This list merely illustrates some of the enumerated first degree murders. For a complete list, consult specific state laws.
Many states also categorize certain methods of killing as murder in the first degree. These include intentional poisonings, murders resulting from imprisonment or torture and murders in which the killer "laid in wait" for or ambushed the victim.
Defenses to first degree murder charges fall into two major categories: claims that the defendant did not commit the killing in question, and admission that the defendant committed the killing, but did not commit first degree murder.
Defendants admitting to having killed the victim can assert defenses that they were justified in doing so (in self defense, for example), or that they were somehow incapacitated and thus not legally liable. These defenses require the defendant to put forth proof to support his or her defense.
First degree murder defendants also may simply argue that the prosecution has not proved all elements of a first degree murder charge typically that the defendant killed willfully, deliberately and with premeditation. Though the defendant may support such an argument with evidence, he or she is not required to do so, as proof of all elements of the crime falls on the shoulders of the prosecution.
As with statutes defining crimes, the defenses recognized for a specific crime can vary by state. Furthermore, which defenses a criminal defendant may have depends on the particular facts of the case in question. For guidance, defendants should consult an attorney well versed in his or her state's criminal laws.Mistaken Identity
In first degree murder cases, as well as other homicide crimes, defendants often argue mistaken identity i.e., that the prosecution has charged the wrong person with the killing. A defendant arguing mistaken identity often asserts an alibi if possible, which he or she tries to support with evidence of being somewhere else at the time of the killing. Other arguments in a mistaken identity defense include challenges to evidence placing the defendant at the scene of the crime. This can include challenges to witness identification as well as challenges to forensic evidence. A mistaken identity defense may also point to evidence implicating another possible suspect, but courts do not require defendants to do so.Justified Homicide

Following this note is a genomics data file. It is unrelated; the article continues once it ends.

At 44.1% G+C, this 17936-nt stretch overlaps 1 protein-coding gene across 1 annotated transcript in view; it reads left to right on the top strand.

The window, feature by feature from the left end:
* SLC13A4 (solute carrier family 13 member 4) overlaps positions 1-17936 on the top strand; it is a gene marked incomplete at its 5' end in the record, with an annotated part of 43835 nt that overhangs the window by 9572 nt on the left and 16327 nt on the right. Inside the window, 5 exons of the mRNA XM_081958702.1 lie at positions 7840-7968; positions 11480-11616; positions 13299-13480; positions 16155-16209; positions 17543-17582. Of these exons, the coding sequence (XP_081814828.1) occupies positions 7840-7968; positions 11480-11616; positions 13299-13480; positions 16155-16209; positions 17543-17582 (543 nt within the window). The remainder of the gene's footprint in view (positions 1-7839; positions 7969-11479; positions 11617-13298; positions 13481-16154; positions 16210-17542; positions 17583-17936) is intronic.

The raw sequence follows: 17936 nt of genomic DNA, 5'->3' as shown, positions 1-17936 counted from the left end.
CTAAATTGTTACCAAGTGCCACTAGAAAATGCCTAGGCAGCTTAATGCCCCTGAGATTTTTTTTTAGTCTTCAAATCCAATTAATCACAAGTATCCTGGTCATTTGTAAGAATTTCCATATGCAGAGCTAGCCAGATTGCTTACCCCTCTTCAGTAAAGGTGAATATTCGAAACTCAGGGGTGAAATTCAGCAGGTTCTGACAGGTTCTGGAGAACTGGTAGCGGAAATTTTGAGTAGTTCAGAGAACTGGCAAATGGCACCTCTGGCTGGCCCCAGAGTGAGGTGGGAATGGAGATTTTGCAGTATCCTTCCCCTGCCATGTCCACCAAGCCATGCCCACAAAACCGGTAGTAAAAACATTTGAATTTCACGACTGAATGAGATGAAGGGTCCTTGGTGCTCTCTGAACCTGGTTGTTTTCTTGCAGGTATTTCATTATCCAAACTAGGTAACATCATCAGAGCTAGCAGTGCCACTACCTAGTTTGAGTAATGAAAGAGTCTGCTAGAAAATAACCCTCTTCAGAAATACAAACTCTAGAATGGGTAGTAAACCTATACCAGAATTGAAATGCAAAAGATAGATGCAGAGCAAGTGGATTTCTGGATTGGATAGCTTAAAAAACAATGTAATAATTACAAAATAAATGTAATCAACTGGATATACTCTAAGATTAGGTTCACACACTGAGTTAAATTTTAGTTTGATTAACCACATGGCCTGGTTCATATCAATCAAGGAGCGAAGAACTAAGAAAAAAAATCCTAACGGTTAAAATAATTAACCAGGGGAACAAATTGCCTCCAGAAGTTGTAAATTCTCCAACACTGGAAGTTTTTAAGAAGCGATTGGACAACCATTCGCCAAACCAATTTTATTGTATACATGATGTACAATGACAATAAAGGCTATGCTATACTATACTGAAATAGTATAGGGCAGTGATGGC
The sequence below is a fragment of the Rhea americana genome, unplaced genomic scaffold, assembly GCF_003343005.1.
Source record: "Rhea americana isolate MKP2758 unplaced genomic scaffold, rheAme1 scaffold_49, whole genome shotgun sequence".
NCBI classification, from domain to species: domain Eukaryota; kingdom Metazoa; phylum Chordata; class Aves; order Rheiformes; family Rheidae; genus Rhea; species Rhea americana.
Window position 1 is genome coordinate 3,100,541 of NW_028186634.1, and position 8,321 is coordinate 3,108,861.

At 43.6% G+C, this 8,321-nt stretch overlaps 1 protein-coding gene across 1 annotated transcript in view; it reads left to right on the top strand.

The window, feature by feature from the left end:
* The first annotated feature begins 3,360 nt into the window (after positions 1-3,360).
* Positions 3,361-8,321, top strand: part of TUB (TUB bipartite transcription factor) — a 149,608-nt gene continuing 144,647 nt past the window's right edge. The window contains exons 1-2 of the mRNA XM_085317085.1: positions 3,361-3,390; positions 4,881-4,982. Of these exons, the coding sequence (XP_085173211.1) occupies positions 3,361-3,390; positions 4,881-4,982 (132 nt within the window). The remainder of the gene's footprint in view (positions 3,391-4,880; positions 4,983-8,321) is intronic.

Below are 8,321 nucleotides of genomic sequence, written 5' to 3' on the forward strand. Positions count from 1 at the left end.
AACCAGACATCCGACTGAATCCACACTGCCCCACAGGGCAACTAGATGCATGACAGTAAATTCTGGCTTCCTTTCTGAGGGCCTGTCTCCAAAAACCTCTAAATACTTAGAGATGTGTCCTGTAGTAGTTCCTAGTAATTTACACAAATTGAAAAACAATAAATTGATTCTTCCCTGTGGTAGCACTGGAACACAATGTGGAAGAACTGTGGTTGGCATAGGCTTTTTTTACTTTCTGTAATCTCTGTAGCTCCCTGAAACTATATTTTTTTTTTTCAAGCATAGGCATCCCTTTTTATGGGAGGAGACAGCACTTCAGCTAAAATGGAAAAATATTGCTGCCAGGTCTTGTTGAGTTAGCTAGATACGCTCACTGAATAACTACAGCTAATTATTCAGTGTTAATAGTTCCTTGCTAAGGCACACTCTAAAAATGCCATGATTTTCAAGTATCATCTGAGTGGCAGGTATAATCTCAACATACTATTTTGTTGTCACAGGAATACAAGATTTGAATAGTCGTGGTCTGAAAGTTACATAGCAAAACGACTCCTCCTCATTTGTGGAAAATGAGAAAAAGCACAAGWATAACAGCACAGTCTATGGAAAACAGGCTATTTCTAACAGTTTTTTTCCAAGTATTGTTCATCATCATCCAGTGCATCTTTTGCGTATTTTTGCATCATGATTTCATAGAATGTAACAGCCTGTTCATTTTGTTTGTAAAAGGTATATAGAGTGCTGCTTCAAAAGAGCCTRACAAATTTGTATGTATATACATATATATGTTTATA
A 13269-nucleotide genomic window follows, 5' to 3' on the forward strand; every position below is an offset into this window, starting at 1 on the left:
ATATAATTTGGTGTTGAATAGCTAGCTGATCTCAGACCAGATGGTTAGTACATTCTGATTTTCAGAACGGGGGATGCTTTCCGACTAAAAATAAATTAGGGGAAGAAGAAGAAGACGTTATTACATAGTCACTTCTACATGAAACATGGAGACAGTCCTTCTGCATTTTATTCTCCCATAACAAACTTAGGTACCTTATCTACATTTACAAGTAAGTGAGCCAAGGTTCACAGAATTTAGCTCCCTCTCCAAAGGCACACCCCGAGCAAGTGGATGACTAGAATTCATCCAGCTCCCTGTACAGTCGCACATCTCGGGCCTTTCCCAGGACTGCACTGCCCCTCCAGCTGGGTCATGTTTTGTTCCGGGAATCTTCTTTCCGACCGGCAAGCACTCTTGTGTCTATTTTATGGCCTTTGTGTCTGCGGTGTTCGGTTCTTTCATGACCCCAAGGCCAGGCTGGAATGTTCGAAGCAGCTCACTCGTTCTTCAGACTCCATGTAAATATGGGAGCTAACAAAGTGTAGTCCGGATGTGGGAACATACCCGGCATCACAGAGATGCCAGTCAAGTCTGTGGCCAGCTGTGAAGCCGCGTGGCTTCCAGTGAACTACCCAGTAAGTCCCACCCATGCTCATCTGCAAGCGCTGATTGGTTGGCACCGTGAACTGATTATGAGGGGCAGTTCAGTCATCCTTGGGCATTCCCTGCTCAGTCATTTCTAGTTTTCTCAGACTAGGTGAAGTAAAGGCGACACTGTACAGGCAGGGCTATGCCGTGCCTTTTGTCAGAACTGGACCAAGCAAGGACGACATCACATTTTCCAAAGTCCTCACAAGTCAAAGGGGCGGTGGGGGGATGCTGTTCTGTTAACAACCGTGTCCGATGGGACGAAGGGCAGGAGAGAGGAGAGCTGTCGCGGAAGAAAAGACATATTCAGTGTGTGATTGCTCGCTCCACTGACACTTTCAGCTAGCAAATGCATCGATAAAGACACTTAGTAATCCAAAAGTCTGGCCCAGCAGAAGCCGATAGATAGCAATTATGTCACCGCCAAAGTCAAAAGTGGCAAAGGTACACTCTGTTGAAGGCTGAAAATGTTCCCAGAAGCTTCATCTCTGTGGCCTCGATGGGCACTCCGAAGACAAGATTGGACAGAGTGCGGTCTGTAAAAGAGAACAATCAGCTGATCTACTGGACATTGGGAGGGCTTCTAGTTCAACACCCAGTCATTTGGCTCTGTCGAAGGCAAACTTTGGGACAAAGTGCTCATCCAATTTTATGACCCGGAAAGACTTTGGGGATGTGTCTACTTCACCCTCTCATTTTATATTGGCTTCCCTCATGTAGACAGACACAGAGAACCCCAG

Not all homicides are crimes, let alone first degree murders. The most common legal justification for a killing is self-defense or the defense of others.Self-Defense
To succeed, a defendant arguing self defense must show that the killing resulted from a reasonable use of force to resist a reasonable fear of death or bodily harm. The defendant cannot have instigated the threatening situation. The degree of force used in self-defense must be proportional to the threat perceived, and the threat perceived must be something that would place a reasonable person in fear of death or great bodily harm. Mere words or insults do not suffice.
The defendant's reaction to the threat cannot take place after the threat of death or bodily harm has passed. Many states require that the defendant attempt to retreat or avoid danger if possible before resorting to the use of deadly force.
For example, if someone incapacitates a mugger with pepper spray, he or she may need to attempt to flee to safety instead of taking out a pistol and shooting the mugger. States differ in the degree to which they require an attempt to retreat if the threat they face occurs in the defender's home.Defense of Others
The reasonable and proportional defense of others also justifies some killings. The same requirements as self-defense typically apply: the use of force must be timely and proportional to the threat faced, and the perceived threat of death or bodily harm must be reasonable.Exercise of Duty
Certain killings by law enforcement and other public officers qualify as justified homicides. If an officer kills someone in the exercise of duty and without an unlawful intent, recklessness or negligence, that killing generally does not constitute murder, let alone first degree murder.Accident or Misfortune
Killings committed by accident in the course of lawful activities do not constitute murder. Some such killings may result in liability for manslaughter, but unless an accidental homicide takes place during the commission of a crime or as a result of other criminal intentions, they would not be covered by first degree or second degree murder statutes. In certain cases, such as parental discipline of children which results in even accidental death, the use of physical force beyond excepted norms can push the killing into murder and possibly, depending on state law, first degree murder.Insanity Defense